The paper by Emmert Roberts and colleagues  (open-access) forms the basis of today's post and the finding that: "There was no significant difference in age-standardised and sex-standardised mortality ratios (SMRs) for all-cause mortality... or cancer-specific mortality in patients with chronic fatigue syndrome when compared with the general population in England and Wales." This is good news indeed bearing in mind how much a diagnosis of chronic fatigue syndrome/myalgic encephalomyelitis (CFS/ME) can affect so many aspects of a person's life (see here).
The news about the diagnosis of CFS/ME not increasing 'all-cause mortality' is however tempered by the finding that author's results did show "a substantial increase in mortality from suicide"; something that has been picked up by some quarters of the media (see here). I might also direct readers to an accompanying commentary attached to the Roberts paper (see here).
The Roberts paper is open-access but a few points are worth highlighting.
Based on a participant group of over 2000 people diagnosed with CFS identified "using data from the South London and Maudsley NHS Foundation Trust Biomedical Research Centre (SLaM BRC) Clinical Record Interactive Search (CRIS) register", authors set about calculating mortality rates over a 7-year observation period (2007-2013). As per previous 'issues' on how a diagnosis of CFS is arrived at (see here) we are told that "the most inclusive criteria, and thus included all patients with a clinical diagnosis of chronic fatigue syndrome" were used.
Mortality details were cross-referenced with the participant group data initially "from the “Service User Death Report” of “the Spine”, maintained by NHS Care Records Service." Some further checking on the basis of the death certificate details and cross-referencing with ICD-10 codes "for cause of death" provided further details. Various other variables were also analysed including ethnicity, socio-economic status (SES) and the: "Presence of a lifetime diagnosis of depression was defined as having had a recorded depressive episode (ICD-10 code: F32.x) or recurrent depressive disorder (F33.x)."
Results: after some examination of the data authors "identified 2147 cases of chronic fatigue syndrome in CRIS with 17 deaths." Just over 1500 women were included for study and 11 of them had died (11/1533). Of 614 men included for study, 6 had died (6/614). Most deaths (n=8) were "from malignant neoplasm" but 5 deaths were recorded as suicide. Further: "When stratified by lifetime diagnosis of depression, 216 patients had a recorded lifetime diagnosis of F32.x or F33.x. Four (26%) of 17 patients who died had a lifetime diagnosis of depression, for two of whom the cause of death was suicide." The authors conclude that theirs is "the first study to show a specific increased risk of suicide in a population of patients with chronic fatigue syndrome compared with the general population." But also: "if there had been two fewer deaths by suicide, this risk would not be significantly increased."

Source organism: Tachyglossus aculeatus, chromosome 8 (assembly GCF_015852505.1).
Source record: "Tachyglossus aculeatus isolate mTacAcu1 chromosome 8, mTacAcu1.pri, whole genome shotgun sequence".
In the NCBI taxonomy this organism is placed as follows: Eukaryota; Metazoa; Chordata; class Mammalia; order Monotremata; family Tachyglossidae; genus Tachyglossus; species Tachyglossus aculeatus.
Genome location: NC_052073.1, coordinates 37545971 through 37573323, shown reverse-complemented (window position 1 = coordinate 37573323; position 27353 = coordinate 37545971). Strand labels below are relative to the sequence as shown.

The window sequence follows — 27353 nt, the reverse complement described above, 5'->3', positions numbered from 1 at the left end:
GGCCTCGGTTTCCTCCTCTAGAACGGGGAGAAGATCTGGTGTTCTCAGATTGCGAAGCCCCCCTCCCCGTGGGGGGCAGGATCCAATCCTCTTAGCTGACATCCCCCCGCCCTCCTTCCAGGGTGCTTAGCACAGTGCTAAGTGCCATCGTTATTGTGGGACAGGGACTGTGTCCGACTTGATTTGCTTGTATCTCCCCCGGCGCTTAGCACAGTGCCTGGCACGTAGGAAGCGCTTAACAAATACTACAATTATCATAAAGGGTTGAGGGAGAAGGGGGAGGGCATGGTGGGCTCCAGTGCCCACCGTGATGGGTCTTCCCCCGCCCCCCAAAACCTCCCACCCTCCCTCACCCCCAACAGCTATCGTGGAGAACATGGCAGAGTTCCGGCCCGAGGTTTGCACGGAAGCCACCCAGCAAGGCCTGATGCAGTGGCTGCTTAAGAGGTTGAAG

Without belittling the tragedy that is suicide and the devastating impact it can have on a person's family and friends (as well as themselves), I do think it is worth reiterating a few cold, objective points. First, yes the suicide rate was heightened in this group over this period in comparison to population figures, but the overall number of cases was still low. Second, without making too many sweeping generalisations about depression, two of those five cases of suicide had a history of depression. Given the quite widely accepted greater vulnerability to suicide (attempted or actual) following a diagnosis of depression (see here), one could argue that a diagnosis of CFS/ME is potentially only coincidental to any such association. Other research has asked similar questions . That is also if you assume that depression as a condition should not be included under the banner of ME/CFS ? Indeed reiterating that statement about 'if there were two fewer deaths by suicide, this risk would not be significantly increased' one *could* argue that the suicide rate in relation to CFS/ME is actually not increased with the depression findings taken into account. Finally, I'd also suggest that given the extent of the debilitating symptoms often associated with CFS/ME and the 'cruel' way that some/many people with CFS/ME have been treated down the years, the suicide rate reported by Roberts is perhaps lower than I think many people would have expected. Although not directly comparable with the Roberts data, suicide has been discussed on other occasions in the peer-reviewed domain with CFS/ME in mind .